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How to Clean a Toilet Tank: Plumbers Explain Why It Can Save You From Pricey Repairs

Plus the one thing you should never use

Most of us know to how to scrub a toilet, but did you know the tank — i.e., the back part, where the flushing mechanism is — also needs to be cleaned occasionally? It’s true and doing so can save you from pricey future plumbing bills. Keep scrolling to learn how to clean a toilet tank, why it’s important to do and how to do it with ease.

What happens in a toilet tank?

How to Clean Toilet Tank: Internal plumbing of the inside of a tank of a modern toilet

The tank is the area of the toilet that holds onto the water. When you flush, water rushes quickly from the tank into the bowl, pushing everything down into your home’s plumbing system. The tank then slowly refills with water, which will sit there until the next time you flush.

Because it acts as a reservoir, sediment, minerals and other materials naturally present in your water system can, over time, settle to the bottom of the tank and collect, eventually building up and impeding both how much water the tank can hold, as well as the flushing mechanism. Mold, mildew and bacteria can also thrive in this area.

“That’s why it’s crucial for the longevity of your toilet and the quality of your home’s plumbing to clean the tank about twice a year, and possibly more often if your home has hard water,” says Josh Mitchell, plumbing technician and owner of “Yet it’s probably one of the most overlooked cleaning tasks!”

Luckily, doing so happens to be extremely easy. Just follow the steps below.

Related: Remove Mold and Mildew From Bathroom Corner Tiles With Toilet Paper

How to clean a toilet tank

Step one: Empty the tank

“While it’s possible to clean the tank without doing this, draining the water makes the job much easier, less messy and gives you more thorough access to all areas,” Mitchell explains.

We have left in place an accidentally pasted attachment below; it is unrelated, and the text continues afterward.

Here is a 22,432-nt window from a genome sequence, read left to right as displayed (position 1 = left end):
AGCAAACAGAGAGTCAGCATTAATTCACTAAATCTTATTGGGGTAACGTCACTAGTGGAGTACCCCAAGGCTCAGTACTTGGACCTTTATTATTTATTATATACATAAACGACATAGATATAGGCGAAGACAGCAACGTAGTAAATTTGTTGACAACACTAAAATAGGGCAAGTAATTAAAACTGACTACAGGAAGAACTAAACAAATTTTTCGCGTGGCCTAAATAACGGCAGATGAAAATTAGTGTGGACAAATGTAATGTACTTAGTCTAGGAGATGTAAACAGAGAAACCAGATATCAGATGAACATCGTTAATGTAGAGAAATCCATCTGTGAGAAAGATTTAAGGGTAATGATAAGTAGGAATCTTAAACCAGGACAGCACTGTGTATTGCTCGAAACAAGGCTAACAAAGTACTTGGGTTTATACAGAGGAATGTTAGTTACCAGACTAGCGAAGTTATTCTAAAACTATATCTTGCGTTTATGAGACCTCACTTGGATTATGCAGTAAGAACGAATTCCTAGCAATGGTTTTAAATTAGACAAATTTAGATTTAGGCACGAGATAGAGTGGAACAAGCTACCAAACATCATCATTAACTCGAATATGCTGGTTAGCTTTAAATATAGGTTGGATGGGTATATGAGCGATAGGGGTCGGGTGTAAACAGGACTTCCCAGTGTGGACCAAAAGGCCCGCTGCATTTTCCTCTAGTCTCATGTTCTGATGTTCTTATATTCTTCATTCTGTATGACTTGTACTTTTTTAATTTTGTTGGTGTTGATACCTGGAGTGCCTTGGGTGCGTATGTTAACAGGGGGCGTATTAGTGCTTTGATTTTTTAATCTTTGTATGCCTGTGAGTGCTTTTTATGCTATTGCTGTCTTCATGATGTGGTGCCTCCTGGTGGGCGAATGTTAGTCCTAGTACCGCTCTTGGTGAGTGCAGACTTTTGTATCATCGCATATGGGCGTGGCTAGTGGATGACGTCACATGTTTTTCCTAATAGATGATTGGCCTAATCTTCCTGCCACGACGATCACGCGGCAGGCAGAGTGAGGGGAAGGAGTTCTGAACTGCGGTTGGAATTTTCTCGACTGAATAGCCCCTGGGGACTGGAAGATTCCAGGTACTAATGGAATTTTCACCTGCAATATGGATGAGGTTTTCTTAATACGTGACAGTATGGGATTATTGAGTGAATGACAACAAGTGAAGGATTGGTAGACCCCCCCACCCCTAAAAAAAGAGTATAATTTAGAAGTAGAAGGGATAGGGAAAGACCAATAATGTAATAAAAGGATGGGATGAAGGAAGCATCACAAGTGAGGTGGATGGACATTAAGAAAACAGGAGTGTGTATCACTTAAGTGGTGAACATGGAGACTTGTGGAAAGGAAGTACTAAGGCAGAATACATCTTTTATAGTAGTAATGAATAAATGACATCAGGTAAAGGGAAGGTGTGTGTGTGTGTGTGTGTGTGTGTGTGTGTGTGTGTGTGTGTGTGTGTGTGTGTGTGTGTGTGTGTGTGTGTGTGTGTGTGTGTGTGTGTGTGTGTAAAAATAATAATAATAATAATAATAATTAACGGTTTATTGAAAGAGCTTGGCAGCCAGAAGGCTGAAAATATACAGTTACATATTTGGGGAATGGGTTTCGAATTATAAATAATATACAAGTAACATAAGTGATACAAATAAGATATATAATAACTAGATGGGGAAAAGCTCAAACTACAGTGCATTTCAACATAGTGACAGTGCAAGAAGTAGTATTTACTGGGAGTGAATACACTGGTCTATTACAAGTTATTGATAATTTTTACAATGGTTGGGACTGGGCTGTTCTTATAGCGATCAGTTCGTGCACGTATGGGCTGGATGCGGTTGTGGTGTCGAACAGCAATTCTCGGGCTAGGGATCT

To do: Simply locate the water valve on the pipe that connects the toilet to the wall and twist it clockwise. This shuts the water off. Now flush the toilet — this will drain water out of the tank, and it won’t refill until you turn the valve back on. Voila! The tank is now ready to be cleaned.

You can watch a demonstration of how to do this, here:

Step two: Gather your cleaning solution

For this, master plumber Matthew Ferris, founder of Ferris Plumbing, recommends using plain, undiluted white vinegar.

“Vinegar is an excellent cleaning solution for this job because the acids help break down mineral deposits, and I’ve repaired plenty of tanks where the flapper had cracked prematurely due to buildup,” he says. “On the other hand, it’s also gentle enough not to damage the flushing mechanism, as long as you rinse it when you’re done.”

No vinegar on-hand? “You can also use hydrogen peroxide, which is another gentle yet effective way to tackle both mineral deposits and grimy gunk like bacteria and mold,” Ferris adds. “A squirt of dish soap can help, too, especially if the tank has any slimy-looking buildup.”